Friday, 4 July 2014

Open Prisons and ROTL

The recent 'crackdown' against absconders from D-cats (open prisons) promised by Chris Grayling raises a number of complex issues that won't be resolved by a few tough sound-bites designed to have Daily Mail readers cheering over their morning tea. There is also widespread confusion between absconding (it's not technically possible to escape from an open prison, since there are no bars or locked doors) and failure to return from Release on Temporary Licence (ROTL).

Many of the recent cases flagged up in the media were ROTL failures, rather than absconds. These prisoners had been risk assessed and approved for temporary release. Then they failed to report back to the prison when they should have done so.

I must admit to being very sceptical about the politics behind the current furore. Last year I participated in a NOMS fact-finding mission about prisoners' attitudes to ROTL and it was clear that even before the recent spate of incidents, major changes were being planned by the Ministry of Justice, so I suspect that the publicising of both ROTL failures and absconds is being done to justify introducing tighter rules on eligibility for temporary licences that were in the pipeline anyway.

Until recently, ROTL was technically available for prisoners in B, C and D-cats, although in practice only lifers who were in C-cats awaiting transfer to D-cats tended to be granted unaccompanied ROTL and that had become a rarity. Medical appointments outside of closed prisons and attendance at funerals are almost always accompanied by prison staff.

The reasons prisoners abscond from open prisons, or fail to return from ROTL, are many and varied: bullying, debts to other prisoners, a relationship breaking up, a death in the family, mental illness, depression... every case is different. However, the consequences vary enormously.

For a prisoner serving life or an indeterminate sentence (IPP) a move to an open prison is pretty much essential if there is to be any chance of eventual release on 'life licence' (meaning you can be recalled to prison immediately and without any notice, at any time for almost any reason for the rest of your life). The period served in an open prison is designed to 'test' the prisoner in a less rigid environment. However, every incident is liable to be monitored by staff and psychology. Any wrong move, misjudged comment or minor mistake can result in a move back to closed conditions and, typically, 2-3 years of extra jail time or more, although this can be much longer if any criminal offence has been committed.

Unfortunately there also remains a fundamental disconnect over the actual purpose of open prisons. Are they effectively a 'reward' for white collar prisoners serving short sentences, the vast majority of whom really do not require testing in open conditions or phased resettlement back into the community, or should they be focusing on the resettlement and management of lifers, IPPs and those prisoners who are coming to the end of lengthy determinate sentences? My own view is the latter, purely from the perspective of improving public protection and reducing re-offending.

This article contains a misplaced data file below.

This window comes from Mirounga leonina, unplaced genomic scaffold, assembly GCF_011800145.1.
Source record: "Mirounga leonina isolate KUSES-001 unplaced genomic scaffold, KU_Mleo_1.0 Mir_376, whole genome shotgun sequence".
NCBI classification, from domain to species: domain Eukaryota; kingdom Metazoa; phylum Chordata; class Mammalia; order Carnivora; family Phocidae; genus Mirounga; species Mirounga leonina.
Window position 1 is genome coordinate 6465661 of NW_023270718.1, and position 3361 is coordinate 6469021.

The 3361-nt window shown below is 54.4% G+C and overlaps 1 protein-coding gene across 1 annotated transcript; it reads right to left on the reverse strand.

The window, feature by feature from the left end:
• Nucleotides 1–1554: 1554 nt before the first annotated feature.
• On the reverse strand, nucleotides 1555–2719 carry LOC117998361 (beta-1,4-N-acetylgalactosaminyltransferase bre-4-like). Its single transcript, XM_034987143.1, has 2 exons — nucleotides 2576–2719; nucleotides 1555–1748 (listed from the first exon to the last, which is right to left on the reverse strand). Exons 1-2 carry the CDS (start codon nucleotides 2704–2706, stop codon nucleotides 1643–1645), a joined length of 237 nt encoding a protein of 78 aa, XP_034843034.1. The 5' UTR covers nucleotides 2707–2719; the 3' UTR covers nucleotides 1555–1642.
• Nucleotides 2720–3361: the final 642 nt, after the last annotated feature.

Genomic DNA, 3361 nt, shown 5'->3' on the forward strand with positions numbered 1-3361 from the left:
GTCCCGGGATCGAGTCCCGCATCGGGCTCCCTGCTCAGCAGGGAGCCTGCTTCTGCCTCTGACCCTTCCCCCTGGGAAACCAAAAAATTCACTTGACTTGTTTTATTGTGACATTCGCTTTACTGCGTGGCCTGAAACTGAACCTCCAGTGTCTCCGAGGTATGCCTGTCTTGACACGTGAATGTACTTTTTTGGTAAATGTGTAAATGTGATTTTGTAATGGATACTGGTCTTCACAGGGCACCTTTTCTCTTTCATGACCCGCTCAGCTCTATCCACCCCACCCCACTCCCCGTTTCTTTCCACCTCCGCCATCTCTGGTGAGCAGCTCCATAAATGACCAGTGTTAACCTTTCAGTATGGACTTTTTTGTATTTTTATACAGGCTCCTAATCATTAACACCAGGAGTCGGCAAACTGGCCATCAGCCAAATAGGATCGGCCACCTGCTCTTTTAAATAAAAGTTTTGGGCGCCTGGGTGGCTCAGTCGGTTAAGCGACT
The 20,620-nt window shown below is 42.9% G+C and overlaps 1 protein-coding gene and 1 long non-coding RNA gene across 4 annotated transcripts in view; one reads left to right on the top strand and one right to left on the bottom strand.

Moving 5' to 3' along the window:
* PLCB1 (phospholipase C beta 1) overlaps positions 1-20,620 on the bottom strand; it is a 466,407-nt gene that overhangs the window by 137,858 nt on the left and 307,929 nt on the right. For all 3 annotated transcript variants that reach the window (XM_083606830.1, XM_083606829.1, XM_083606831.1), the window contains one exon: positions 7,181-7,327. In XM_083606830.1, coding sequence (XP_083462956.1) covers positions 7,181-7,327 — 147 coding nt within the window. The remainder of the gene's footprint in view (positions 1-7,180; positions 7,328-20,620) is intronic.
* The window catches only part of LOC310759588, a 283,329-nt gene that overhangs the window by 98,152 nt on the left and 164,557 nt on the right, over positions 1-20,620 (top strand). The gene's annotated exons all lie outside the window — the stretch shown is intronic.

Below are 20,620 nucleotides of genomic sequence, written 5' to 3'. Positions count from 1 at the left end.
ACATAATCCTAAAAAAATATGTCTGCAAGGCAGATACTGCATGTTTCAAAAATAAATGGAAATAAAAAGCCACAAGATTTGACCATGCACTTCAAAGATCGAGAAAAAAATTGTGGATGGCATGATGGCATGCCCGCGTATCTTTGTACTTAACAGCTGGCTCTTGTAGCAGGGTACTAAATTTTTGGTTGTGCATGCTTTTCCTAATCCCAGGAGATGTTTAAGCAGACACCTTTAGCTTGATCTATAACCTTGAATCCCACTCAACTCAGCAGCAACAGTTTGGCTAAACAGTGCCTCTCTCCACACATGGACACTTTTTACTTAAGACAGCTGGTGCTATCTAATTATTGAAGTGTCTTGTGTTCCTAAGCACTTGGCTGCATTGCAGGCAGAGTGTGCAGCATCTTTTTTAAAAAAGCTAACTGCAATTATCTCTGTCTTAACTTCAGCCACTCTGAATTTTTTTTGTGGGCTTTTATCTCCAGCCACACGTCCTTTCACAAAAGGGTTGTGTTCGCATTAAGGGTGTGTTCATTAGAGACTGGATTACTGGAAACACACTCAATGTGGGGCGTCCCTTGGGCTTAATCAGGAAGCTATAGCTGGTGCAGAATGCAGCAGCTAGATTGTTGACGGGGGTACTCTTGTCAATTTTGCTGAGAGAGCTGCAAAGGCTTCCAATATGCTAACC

However, open prisons do accommodate a very high number of short-termers, typically people who have only a few months left of their sentence to serve. They have very little to lose... if they abscond it is likely to add only a matter of weeks to their term. For this reason, tensions between the lifers/IPPs and short-termers are always evident.

Many lifers/IPPs hold the view that short-termers should not be in open prisons at all - their presence is unwelcome precisely because they have so little to lose by behaving badly or running away. A handful of troublesome short-termers can cause chaos in any open prison. Lifers have repeatedly told me that their time in the open estate is far more stressful and frightening than the years they have already spent in any high security prison.

Perhaps the time has come to review the whole concept of an open prison. Sending non-violent offenders serving short sentences - particularly ex-politicans, lawyers, accountants, fraudsters etc - to a D-cat simply because they are on short sentences is a very questionable use of limited D-cat places.

Better to invest in open prisons that really focus on intensive resettlement work with prisoners who have already served long sentences - sometimes 20 or 30 years - and prepare them properly for structured release back into the community. In my opinion that would offer a far better public protection service than using open prisons to warehouse people convicted of driving offences or minor fraud for a few weeks or months.

Perhaps even more controversially, I would also restrict ROTL to prisoners with genuine resettlement needs, rather than using it to 'reward' well-behaved prisoners serving short sentences with a day out in the local town. At present, this is very wasteful of scarce resources, particularly as the amount of paperwork (mainly risk assessments and psychological reviews) that ROTL now generates is out of all proportion to the benefits such temporary licences offer to prisoners who are serving short sentences.

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